Why Do IT?

April 3, 2003
See it as your personal enabling tool

Chances are everything you do on the job today has been done before. Every question you have has already been answered, every problem has been solved--if not by you, by someone, somewhere. And if you're actually confronting something totally new, there's probably someone else who knows more about the subject and is better qualified to deal with it than you are.

Imagine having access to that knowledge when, where, and in the form you need it. That's knowledge management.

"Reinventing the wheel is an innocent phrase," says John Voeller, chief technology officer at Black & Veatch, "that does not begin to capture the waste inherent in failing to capture and reuse knowledge already gathered and refined." In light of recent world events, Id add George Santayanas aphorism, "Those who cannot remember the past are condemned to repeat it."

Voeller, an ME from Georgia Institute of Technology, is a principal architect of Powrtrak, an automated engineering system that helped make B&V the number one company in powerplant design and delivery.

CONTROL's continuing coverage of the relationships between plant floor and information systems is driven by more than vendor hype, potential advertising revenues, and even your need to understand their impact on your responsibilities. We see the organized flow of information as key to reaching heretofore unheard-of levels of plant performance. Besides, it's cool stuff. (We'll explain that attitude more thoroughly next month when we cover the top technology trends in process control.)

Voeller has written a series of five books titled Circle of Knowledge, a Guide for Bringing Knowledge Management to Your Business. Carl Hawk, chairman of PlantSuccess, has reviewed the first volume (and offers the opportunity to order it at www.plantsuccess.com). He says, Voeller in it defines knowledge and intellectual property, discusses the various kinds of knowledge, and introduces his Circle of Knowledge as a framework for organizing the many kinds of knowledge we require:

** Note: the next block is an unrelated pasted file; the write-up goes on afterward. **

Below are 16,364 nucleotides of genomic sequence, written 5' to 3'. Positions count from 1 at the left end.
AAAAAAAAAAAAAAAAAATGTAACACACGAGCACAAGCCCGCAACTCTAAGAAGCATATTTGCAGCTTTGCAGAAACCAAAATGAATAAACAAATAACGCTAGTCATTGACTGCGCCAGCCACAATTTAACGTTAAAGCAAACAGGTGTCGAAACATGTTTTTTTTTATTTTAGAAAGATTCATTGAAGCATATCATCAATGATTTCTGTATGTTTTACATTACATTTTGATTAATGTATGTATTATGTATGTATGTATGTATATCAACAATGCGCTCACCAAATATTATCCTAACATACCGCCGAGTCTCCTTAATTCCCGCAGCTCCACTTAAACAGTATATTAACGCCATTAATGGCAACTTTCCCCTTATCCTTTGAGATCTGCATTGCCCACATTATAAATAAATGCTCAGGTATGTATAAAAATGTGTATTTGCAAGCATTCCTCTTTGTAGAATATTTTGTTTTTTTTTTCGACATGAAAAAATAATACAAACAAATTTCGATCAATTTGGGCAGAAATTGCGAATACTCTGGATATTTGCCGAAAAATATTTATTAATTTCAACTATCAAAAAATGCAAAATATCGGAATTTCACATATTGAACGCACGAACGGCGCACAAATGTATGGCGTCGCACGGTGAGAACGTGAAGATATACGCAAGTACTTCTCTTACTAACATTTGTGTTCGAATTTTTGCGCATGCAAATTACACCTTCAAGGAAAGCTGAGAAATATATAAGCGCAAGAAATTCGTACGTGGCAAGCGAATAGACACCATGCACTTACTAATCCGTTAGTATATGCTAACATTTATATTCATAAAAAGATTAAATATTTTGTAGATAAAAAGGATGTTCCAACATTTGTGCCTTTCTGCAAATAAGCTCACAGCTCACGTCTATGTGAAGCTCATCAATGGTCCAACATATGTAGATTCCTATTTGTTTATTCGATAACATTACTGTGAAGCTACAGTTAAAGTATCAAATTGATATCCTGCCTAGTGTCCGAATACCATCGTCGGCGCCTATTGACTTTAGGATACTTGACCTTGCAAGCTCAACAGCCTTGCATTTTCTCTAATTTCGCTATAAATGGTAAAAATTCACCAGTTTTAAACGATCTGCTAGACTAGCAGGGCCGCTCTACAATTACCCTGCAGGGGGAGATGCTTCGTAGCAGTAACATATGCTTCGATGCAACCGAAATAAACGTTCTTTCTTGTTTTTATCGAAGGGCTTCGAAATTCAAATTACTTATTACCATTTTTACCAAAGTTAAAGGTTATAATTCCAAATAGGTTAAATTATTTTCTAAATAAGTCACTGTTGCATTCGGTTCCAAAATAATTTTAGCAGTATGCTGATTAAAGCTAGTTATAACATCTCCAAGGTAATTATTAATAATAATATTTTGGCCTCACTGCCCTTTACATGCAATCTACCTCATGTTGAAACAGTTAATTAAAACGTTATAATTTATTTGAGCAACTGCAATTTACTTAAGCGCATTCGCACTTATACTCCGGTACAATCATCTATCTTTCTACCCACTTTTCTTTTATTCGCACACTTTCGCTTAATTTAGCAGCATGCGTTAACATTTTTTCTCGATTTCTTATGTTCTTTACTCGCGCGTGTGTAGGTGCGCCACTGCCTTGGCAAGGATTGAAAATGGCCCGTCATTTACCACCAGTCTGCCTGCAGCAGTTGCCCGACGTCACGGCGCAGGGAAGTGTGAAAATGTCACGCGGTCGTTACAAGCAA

• Ongoing: Current knowledge that peers need to coordinate with each other.
  • Reuse: Historical knowledge that can be reused to make subsequent work cheaper, faster, and/or clearer.
  • Best practice: A repository of corporate preferred methods of accomplishing certain tasks or functions in a low-risk, high-quality manner.
  • Lessons learned: A repository of ideas and observations about the best method for accomplishing key tasks or processes.
  • Expertise management: An easy method for finding the right person with the right knowledge quickly.
  • External dependent: Knowledge from authoritative sources, such as codes, standards and outside experts.
  • External relational: Knowledge from customers and other stakeholders that is current and will guide others on best approaches to build or sustain mutual relations.

Defining a problem is always the first step to solving it, and apparently Volume 1 goes a long way in that direction, including some statements about what knowledge management is not: document management or technology. Of the latter, Voeller says, "Any enterprise considering knowledge management must avoid one thing above all else regarding technology: it never comes first. No technology should even be remotely considered until the culture, its people, and its processes are moving strongly up the learning curve."

While it may be true that buying document management or collaborative engineering software without understanding how your people work together or what kinds of information they need might be foolish, it's obvious to me that a good information technology infrastructure is a critical first step to knowledge management.

And like communications technologies in general and the web in particular, there is some argument for investing in capabilities before you can clearly see how you'll use them: Powerful, accurate tools have a way of encouraging people to see greater possibilities, take on more challenging projects, and produce better craftsmanship.

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